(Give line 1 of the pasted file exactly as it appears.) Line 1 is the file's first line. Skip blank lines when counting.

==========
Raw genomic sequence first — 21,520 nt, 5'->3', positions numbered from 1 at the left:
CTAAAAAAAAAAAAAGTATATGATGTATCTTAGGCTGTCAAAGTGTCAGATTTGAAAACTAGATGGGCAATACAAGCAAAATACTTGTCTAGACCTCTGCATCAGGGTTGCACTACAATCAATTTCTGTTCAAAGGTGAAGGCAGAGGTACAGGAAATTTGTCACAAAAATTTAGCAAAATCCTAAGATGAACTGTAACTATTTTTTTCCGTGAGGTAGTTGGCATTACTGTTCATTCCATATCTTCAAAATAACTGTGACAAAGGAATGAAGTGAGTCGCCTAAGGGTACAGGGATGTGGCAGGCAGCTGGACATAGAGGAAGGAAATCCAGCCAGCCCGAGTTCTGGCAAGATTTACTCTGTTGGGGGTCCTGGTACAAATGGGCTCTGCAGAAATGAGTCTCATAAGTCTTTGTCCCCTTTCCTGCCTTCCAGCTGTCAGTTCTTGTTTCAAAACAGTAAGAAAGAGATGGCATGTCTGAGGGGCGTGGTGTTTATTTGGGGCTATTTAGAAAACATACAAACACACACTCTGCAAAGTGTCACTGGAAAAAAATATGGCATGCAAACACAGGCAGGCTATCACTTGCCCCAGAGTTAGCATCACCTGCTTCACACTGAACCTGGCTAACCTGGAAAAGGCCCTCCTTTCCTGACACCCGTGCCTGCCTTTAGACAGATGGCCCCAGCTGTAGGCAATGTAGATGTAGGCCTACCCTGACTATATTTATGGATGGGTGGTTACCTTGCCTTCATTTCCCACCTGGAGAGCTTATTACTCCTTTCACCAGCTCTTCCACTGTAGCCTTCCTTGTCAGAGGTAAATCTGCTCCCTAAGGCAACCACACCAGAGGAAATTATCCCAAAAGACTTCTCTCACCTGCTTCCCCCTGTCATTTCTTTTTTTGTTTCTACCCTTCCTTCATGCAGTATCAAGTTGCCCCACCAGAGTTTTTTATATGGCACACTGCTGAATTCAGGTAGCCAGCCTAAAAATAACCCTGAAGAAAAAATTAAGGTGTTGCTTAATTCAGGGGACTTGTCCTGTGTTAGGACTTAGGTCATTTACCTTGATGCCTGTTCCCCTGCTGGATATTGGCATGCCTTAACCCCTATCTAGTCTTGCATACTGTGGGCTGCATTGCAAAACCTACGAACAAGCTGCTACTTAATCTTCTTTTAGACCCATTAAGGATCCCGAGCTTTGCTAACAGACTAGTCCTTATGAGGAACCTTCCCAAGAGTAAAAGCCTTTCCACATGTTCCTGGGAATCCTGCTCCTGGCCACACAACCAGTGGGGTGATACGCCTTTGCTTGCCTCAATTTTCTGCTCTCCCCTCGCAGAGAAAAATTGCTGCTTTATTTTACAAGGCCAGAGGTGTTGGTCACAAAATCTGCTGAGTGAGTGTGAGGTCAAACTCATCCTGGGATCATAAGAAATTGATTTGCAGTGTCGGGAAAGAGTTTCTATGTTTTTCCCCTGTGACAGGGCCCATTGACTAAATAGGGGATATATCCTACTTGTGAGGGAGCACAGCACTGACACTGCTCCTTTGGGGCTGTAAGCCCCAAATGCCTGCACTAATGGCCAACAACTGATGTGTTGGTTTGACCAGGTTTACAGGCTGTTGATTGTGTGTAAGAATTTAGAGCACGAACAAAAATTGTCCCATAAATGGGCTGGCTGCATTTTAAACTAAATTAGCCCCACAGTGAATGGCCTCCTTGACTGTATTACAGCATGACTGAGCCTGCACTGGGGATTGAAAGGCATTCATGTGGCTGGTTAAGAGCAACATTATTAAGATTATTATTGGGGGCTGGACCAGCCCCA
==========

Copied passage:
Raw genomic sequence first — 21,520 nt, 5'->3', positions numbered from 1 at the left: